Manufacturers of dental devices and equipment should provide information regarding material compatibility with liquid chemical germicides, whether equipment can be safely immersed for cleaning, and how it should be decontaminated if servicing is required (289). Because of the risks associated with exposure to chemical disinfectants and contaminated surfaces, DHCP who perform environmental cleaning and disinfection should wear gloves and other PPE to prevent occupational exposure to infectious agents and hazardous chemicals. Chemical- and puncture-resistant utility gloves offer more protection than patient examination gloves when using hazardous chemicals. 1
The US Environmental Protection Agency (EPA) has information on its website regarding selected EPA-registered disinfectants which can be accessed here:
As stated above, in order to comply with the 2003 CDC guidelines:
surfaces should be cleaned and disinfected between patients by using an EPA-registered hospital disinfectant with an HIV, HBV claim (i.e., low-level disinfectant) or a tuberculocidal claim (i.e., intermediate-level disinfectant). Intermediate-level disinfectant should be used when the surface is visibly contaminated with blood or OPIM (2,244). 1
If the product in question is not registered as an EPA-registered disinfectant, then it does not comply with the 2003 CDC guidelines. If the specific type of alcohol that you are referencing in its isolated form (it is assumed that is what is being referred to) is not registered with the EPA for use as a surface disinfectant, then it is inappropriate for that type of use in the dental setting.
Additionally, Infection Control and Management of Hazardous Materials for the Dental Team notes:
Use of a water –based disinfectant is reported to provide better cleaning of biological material, such as blood, than use of an alcohol-based disinfectant. For dental infection control, a water-based surface disinfectant that is Environmental Protection Agency (EPA)-registered and tuberculocidal (such as iodophors, phenolics, or chlorine) is appropriate if used as directed by the manufacturer and careful precleaning is performed. 3
The US Centers for Disease Control and Prevention (CDC) in Guideline for Disinfection and Sterilization in Healthcare Facilities, 2008 offers additional information regarding alcohols which includes:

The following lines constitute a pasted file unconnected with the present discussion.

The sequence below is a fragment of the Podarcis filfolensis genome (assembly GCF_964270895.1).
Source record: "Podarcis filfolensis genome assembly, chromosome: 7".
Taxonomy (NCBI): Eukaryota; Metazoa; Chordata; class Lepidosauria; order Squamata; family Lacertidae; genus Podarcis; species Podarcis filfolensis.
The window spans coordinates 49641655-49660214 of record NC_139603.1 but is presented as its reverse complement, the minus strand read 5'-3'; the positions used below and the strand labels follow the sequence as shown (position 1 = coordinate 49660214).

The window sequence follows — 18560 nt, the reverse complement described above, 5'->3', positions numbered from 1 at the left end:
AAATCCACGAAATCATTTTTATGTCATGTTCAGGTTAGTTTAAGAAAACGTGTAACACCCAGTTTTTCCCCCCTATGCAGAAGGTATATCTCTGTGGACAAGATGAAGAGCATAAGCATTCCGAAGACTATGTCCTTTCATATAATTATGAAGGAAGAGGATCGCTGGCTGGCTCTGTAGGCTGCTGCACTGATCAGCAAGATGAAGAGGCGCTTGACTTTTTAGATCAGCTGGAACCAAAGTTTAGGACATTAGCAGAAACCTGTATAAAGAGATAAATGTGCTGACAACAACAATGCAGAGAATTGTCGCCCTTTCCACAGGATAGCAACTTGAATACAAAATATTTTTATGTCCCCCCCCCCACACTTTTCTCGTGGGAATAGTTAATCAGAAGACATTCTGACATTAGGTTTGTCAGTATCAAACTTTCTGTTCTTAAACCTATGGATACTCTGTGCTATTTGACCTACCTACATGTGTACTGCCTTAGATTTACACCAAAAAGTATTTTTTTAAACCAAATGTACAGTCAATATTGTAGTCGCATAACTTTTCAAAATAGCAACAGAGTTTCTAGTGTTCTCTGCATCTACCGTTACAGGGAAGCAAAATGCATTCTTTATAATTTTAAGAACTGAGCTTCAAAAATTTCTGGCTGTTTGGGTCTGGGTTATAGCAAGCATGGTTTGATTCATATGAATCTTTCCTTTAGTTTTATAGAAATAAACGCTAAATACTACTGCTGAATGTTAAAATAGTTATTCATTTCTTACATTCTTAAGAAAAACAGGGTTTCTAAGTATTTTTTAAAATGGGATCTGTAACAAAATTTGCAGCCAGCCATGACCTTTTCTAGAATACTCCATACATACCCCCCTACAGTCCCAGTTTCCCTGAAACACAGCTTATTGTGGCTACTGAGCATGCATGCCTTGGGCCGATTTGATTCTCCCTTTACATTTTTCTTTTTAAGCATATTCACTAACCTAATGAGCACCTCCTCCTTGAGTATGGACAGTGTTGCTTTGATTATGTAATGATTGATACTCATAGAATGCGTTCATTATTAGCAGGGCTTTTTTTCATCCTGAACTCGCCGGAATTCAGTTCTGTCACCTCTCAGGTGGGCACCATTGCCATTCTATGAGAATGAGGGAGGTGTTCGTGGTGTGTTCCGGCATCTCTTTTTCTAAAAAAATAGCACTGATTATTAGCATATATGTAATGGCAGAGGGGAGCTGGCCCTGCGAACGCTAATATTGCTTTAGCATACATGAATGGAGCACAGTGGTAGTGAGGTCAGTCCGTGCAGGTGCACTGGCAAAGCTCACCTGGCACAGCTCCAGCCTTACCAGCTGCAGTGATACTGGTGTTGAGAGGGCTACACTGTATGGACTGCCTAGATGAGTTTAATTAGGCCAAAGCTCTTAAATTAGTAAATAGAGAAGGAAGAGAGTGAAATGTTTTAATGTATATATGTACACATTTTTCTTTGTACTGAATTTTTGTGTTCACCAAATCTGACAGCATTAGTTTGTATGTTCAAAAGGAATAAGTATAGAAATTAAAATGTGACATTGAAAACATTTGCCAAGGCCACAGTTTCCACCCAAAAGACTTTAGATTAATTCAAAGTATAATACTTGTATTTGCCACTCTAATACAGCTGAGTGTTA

The documented shortcomings of alcohols on equipment are that they damage the shellac mountings of lensed instruments, tend to swell and harden rubber and certain plastic tubing after prolonged and repeated use, bleach rubber and plastic tiles 482 and damage tonometer tips (by deterioration of the glue) after the equivalent of 1 working year of routine use 512. Tonometer biprisms soaked in alcohol for 4 days developed rough front surfaces that potentially could cause corneal damage; this appeared to be caused by weakening of the cementing substances used to fabricate the biprisms 513. Corneal opacification has been reported when tonometer tips were swabbed with alcohol immediately before measurement of intraocular pressure 514. Alcohols are flammable and consequently must be stored in a cool, well-ventilated area. They also evaporate rapidly, making extended exposure time difficult to achieve unless the items are immersed.4
A Google search using the terms “use of alcohol as a surface disinfectant” may also provide some useful information:
1. Kohn WG, Collins AS, Cleveland JL, Harte JA, Eklund KJ, Malvitz DM, Centers for Disease Control and Prevention (CDC). Guidelines for infection control in dental health-care settings—2003. MMWR Recomm Rep 2003;52(RR-17):1-61. http://www.cdc.gov/mmwr/preview/mmwrhtml/rr5217a1.htm Accessed on May 16, 2014.
2. US Environmental Protection Agency. Selected EPA-registered Disinfectants. http://www.epa.gov/oppad001/chemregindex.htm Accessed on May 16, 2014.
3. Centers for Disease Control and Prevention. Guideline for Disinfection and Sterilization in Healthcare Facilities, 2008. http://www.cdc.gov/hicpac/disinfection_sterilization/6_0disinfection.html Accessed on May 16, 2014.
4. US Miller CH. Infection Control and Management of Hazardous Materials for the Dental Team, 5th edition. Elsevier/Mosby Publishers. Page 159.
5. Google.com. Search terms - Use of alcohol as a surface disinfectant. https://www.google.com/#q=use+of+alcohol+as+a+surface+disinfectant+ Accessed on May 16, 2014.